For eons the receding ice age of rivers and glaciers carved 3,000 feet into solid granite and created majestic Yosemite Valley. When Dad was transferred to Vallejo in 1946, our cousins visited us and Dad took us all to Yosemite National Park for camping. Gigantic redwoods, a pine forest, golden poppies, and blue lupine spread along the hillsides and highway. The Merced River ran through the floor of the valley and waterfalls cascaded from perches in the spiked mountains. The wind sprayed the icy liquid down over the mountainsides of ancient rock, majestic half-dome loomed, its rugged face crusted with years of nature’s strongest forces.
Just before dark we arrived at Curry Village, where every night the rangers performed the spectacular “Yosemite Fire Fall.” They created a bon-fire on a mountain top, and dropped the embers into a cavern at eight o’clock. We watched the yellow, red-orange glowing fire “waterfall” descend to the Yosemite floor sending showers of sparks and chunks of burning wood streaking continuously for ten minutes in a visual echo of water columns.
Cousin Lew asked to sleep in the only hammock tent we had so Dad and Uncle Lewis hung it between two rugged pines in our campsite for him. After we all went to sleep a hungry black bear came lumbering into camp. He walked below Lew and scared him so much he told us, “I couldn’t speak. If he heard me he might have attacked.”
Chip said, “What did he look like?”
“He had a light brown nose and shiny black fur, with a white chest patch and smelled awful.” He weighed over three hundred pounds. After he looked around he trudged away.
Dad said, “If the bear had stood up he could easily have reached the hammock.”
“Yeah, that’s what I thought. You all slept through the danger!”I had a hard time falling asleep thinking he’d return.”
Dad took us on hikes around Yosemite where the Merced River swiftly flowed over rocks and fallen trees, created a reflected image of the surrounding forest, mountains, and boulders, and carried trout. It was so enchanting I wanted to stay near the river and throw rocks and pebbles into the rushing water.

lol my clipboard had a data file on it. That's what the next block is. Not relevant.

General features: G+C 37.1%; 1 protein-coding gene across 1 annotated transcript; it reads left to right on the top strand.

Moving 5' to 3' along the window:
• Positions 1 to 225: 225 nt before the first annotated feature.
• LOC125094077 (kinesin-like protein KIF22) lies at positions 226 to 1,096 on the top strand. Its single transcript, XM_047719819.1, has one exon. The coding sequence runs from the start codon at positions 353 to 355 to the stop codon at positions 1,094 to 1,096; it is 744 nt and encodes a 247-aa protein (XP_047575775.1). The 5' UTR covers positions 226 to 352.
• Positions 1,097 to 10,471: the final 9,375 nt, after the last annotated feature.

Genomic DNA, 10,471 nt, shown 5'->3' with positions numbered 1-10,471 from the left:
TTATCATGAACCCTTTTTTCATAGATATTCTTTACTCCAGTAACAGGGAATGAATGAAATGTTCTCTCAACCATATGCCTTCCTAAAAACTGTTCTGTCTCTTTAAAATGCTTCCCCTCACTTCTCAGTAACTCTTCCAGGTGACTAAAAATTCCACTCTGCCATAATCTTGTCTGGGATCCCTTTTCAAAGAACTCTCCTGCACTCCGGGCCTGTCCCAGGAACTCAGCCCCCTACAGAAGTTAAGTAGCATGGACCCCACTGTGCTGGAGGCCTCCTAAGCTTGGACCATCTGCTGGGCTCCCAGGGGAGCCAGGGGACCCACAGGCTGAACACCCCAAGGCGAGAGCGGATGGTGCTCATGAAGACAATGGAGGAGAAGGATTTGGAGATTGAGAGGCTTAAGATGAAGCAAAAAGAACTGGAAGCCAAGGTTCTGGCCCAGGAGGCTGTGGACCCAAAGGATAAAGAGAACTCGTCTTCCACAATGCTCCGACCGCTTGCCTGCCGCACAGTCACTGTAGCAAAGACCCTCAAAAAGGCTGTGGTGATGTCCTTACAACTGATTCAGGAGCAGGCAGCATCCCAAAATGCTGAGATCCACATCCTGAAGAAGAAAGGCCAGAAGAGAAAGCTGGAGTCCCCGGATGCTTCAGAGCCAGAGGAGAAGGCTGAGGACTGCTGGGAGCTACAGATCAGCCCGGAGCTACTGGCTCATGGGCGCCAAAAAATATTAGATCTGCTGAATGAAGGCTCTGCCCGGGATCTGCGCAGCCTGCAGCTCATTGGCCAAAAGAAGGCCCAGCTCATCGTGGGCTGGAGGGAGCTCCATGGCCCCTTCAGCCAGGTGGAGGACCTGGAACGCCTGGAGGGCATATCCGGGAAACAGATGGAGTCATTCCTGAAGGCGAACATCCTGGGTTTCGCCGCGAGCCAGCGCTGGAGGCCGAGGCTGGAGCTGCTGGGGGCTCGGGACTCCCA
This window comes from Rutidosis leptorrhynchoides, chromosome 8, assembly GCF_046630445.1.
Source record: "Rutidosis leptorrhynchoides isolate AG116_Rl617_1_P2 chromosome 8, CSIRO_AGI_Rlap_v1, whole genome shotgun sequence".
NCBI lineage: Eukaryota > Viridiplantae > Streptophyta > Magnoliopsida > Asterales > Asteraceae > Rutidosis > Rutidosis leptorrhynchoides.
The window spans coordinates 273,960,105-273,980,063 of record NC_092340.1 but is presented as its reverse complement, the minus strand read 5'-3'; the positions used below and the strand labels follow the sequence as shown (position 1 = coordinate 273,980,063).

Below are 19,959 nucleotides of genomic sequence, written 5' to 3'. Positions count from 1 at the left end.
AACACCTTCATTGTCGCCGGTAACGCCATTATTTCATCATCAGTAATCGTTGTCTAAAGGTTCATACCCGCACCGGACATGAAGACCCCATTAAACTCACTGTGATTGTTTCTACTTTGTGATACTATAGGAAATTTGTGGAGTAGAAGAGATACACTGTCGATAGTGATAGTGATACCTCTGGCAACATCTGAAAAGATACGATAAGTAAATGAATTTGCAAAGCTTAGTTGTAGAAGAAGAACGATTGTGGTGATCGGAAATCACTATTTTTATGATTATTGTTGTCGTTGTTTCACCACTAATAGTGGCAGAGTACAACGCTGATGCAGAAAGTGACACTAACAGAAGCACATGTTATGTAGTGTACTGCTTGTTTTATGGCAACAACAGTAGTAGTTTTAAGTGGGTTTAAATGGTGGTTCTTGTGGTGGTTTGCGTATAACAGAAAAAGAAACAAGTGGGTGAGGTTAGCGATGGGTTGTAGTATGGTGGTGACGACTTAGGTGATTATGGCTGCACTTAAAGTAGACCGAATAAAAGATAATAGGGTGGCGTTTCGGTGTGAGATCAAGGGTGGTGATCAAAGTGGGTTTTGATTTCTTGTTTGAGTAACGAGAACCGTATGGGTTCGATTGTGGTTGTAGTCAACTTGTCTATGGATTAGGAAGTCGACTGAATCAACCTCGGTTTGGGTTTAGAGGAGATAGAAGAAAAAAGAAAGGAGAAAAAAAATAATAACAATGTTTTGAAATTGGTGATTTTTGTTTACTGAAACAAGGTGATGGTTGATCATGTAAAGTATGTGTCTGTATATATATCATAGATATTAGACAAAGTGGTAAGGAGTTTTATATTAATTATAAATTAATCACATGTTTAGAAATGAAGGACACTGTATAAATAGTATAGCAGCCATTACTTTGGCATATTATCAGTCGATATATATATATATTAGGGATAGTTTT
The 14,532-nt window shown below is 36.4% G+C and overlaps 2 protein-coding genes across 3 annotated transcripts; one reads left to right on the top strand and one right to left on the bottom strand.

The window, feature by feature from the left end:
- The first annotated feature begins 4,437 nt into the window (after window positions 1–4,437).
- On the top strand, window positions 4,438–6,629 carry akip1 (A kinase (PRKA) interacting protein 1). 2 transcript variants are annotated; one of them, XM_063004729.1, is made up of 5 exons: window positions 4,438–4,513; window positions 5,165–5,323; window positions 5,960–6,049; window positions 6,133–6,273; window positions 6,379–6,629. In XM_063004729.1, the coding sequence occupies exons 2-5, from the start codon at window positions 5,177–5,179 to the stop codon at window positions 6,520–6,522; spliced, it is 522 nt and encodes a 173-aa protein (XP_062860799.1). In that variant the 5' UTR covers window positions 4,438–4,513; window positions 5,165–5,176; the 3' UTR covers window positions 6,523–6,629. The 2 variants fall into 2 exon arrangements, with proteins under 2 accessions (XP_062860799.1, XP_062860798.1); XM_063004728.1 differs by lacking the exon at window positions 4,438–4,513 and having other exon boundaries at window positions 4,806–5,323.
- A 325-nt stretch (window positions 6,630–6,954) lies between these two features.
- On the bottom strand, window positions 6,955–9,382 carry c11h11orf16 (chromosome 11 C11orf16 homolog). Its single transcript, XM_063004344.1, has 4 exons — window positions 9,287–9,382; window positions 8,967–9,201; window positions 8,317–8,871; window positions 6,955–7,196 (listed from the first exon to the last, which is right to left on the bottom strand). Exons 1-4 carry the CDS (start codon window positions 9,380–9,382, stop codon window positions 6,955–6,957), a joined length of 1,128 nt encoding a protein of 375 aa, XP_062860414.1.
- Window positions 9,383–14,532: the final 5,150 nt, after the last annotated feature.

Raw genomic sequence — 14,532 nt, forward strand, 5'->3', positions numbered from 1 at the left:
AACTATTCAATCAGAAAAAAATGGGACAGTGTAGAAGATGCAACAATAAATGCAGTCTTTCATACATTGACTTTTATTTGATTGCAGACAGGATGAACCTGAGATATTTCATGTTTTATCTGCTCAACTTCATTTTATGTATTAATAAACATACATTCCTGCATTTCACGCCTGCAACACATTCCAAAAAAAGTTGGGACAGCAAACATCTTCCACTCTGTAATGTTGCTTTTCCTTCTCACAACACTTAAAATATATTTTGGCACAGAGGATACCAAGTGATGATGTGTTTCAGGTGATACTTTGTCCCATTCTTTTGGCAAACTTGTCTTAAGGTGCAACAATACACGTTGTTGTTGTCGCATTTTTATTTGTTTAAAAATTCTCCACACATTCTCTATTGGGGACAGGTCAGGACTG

“Are you sure you know the way back to the campsite?
”Yeah, I’m sure.”
“Okay, Danny. Don’t miss dinner.”
I walked to the river and wandered down the path looking at the swirling mass of water with many colored rocks of different size and shape deposited there over the years. I could skip the flat ones out in the center of the flow and then drop big ones to make a splash by walking out on the larger rocks along the shore. The sycamores, tall pines, and redwoods provided shade and their leaves rustled with the breeze. The reflection of the trees on the river distorted their shapes making them quiver. Sandpipers and swallows enjoyed the river landscape, followed by blue jays that swooped down, cawed, dipped briefly into the river, and flew away chattering.
Before long, streaks of sunset filtered through the towering trees. My hike took me past tall brush where I heard voices. I walked into an open space and met a couple who smiled as they enjoyed each other’s company at the end of a peaceful day in nature. They seemed so happy together, laughing, and even singing. She had a wide infectious smile, was jovial, laughed, and hugged the muscular man with curly blond hair. He returned her advances with a peck on the cheek, swung her around like she was a ballerina in a purple and white stripped swim suit, and they fell happily into the stream with a splash. In his Khaki trunks and a green sports shirt dripping with water, he retrieved her straw hat cackling like a hyena. They held a long embrace and then he carried her to the shore and carefully set her down. Mesmerized, but not wanting to disturb them in their rapture, my lips were sealed until they moved to the river bank to rest when I finally said, “I’m lost. Can you help me find Curry Village?”
“Yes, our tent is there,” said the happy woman with dark hair and freckles.
“You can come with us when we leave in a little while,” said the tall man with mustache. They swished their hands in the water, pointed out birds and deer along the river’s bank, laughed, frolicked, and amused each other and me. When they started to get out of the water the lady jumped into his arms near the edge of the river and they embraced. They turned towards me smiling and escorted me back to camp.
Reunited with my family after a three hour absence, I wondered how different life would have been if my parents loved each other as they did. Dad walked to me with pursed lips, narrowed eyes, and rage on his face, “You said you knew the way to our camp. Where have you been?”
“I couldn’t find the path back. This man and woman brought me here.” Twirling around to thank them I realized they had left happy to retreat from my angry Dad in nature.